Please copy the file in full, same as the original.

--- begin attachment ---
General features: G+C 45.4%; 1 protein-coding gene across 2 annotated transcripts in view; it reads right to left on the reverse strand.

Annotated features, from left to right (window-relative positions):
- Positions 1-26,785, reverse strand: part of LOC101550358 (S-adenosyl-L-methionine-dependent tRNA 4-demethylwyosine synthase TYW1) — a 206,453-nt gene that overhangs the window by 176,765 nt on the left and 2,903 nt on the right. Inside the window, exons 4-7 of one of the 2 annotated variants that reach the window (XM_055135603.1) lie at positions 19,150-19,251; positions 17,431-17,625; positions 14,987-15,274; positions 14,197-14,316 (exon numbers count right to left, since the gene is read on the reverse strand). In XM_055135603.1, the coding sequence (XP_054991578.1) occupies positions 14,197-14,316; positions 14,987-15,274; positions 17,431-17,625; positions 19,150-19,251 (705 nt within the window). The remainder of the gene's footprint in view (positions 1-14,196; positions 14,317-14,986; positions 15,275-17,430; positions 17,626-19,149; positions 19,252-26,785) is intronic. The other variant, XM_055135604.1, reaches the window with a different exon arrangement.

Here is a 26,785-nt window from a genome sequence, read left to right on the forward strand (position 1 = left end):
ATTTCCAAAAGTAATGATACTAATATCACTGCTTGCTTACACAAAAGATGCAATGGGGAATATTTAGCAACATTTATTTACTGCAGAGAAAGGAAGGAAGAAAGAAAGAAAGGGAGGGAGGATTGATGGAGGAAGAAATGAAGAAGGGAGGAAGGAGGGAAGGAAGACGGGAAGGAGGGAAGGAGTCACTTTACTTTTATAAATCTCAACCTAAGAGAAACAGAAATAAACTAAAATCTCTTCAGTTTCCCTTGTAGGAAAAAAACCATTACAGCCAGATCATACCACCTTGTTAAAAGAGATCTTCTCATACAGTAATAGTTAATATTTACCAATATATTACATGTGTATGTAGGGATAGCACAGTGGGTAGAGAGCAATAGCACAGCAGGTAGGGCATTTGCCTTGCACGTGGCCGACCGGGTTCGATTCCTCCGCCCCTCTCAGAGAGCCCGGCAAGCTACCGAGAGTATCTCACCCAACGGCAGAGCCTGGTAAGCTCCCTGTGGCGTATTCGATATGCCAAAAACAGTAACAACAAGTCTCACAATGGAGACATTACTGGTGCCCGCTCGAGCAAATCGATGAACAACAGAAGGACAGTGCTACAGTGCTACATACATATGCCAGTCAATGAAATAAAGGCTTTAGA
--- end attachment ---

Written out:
General features: G+C 45.4%; 1 protein-coding gene across 2 annotated transcripts in view; it reads right to left on the reverse strand.

Annotated features, from left to right (window-relative positions):
- Positions 1-26,785, reverse strand: part of LOC101550358 (S-adenosyl-L-methionine-dependent tRNA 4-demethylwyosine synthase TYW1) — a 206,453-nt gene that overhangs the window by 176,765 nt on the left and 2,903 nt on the right. Inside the window, exons 4-7 of one of the 2 annotated variants that reach the window (XM_055135603.1) lie at positions 19,150-19,251; positions 17,431-17,625; positions 14,987-15,274; positions 14,197-14,316 (exon numbers count right to left, since the gene is read on the reverse strand). In XM_055135603.1, the coding sequence (XP_054991578.1) occupies positions 14,197-14,316; positions 14,987-15,274; positions 17,431-17,625; positions 19,150-19,251 (705 nt within the window). The remainder of the gene's footprint in view (positions 1-14,196; positions 14,317-14,986; positions 15,275-17,430; positions 17,626-19,149; positions 19,252-26,785) is intronic. The other variant, XM_055135604.1, reaches the window with a different exon arrangement.

Here is a 26,785-nt window from a genome sequence, read left to right on the forward strand (position 1 = left end):
ATTTCCAAAAGTAATGATACTAATATCACTGCTTGCTTACACAAAAGATGCAATGGGGAATATTTAGCAACATTTATTTACTGCAGAGAAAGGAAGGAAGAAAGAAAGAAAGGGAGGGAGGATTGATGGAGGAAGAAATGAAGAAGGGAGGAAGGAGGGAAGGAAGACGGGAAGGAGGGAAGGAGTCACTTTACTTTTATAAATCTCAACCTAAGAGAAACAGAAATAAACTAAAATCTCTTCAGTTTCCCTTGTAGGAAAAAAACCATTACAGCCAGATCATACCACCTTGTTAAAAGAGATCTTCTCATACAGTAATAGTTAATATTTACCAATATATTACATGTGTATGTAGGGATAGCACAGTGGGTAGAGAGCAATAGCACAGCAGGTAGGGCATTTGCCTTGCACGTGGCCGACCGGGTTCGATTCCTCCGCCCCTCTCAGAGAGCCCGGCAAGCTACCGAGAGTATCTCACCCAACGGCAGAGCCTGGTAAGCTCCCTGTGGCGTATTCGATATGCCAAAAACAGTAACAACAAGTCTCACAATGGAGACATTACTGGTGCCCGCTCGAGCAAATCGATGAACAACAGAAGGACAGTGCTACAGTGCTACATACATATGCCAGTCAATGAAATAAAGGCTTTAGA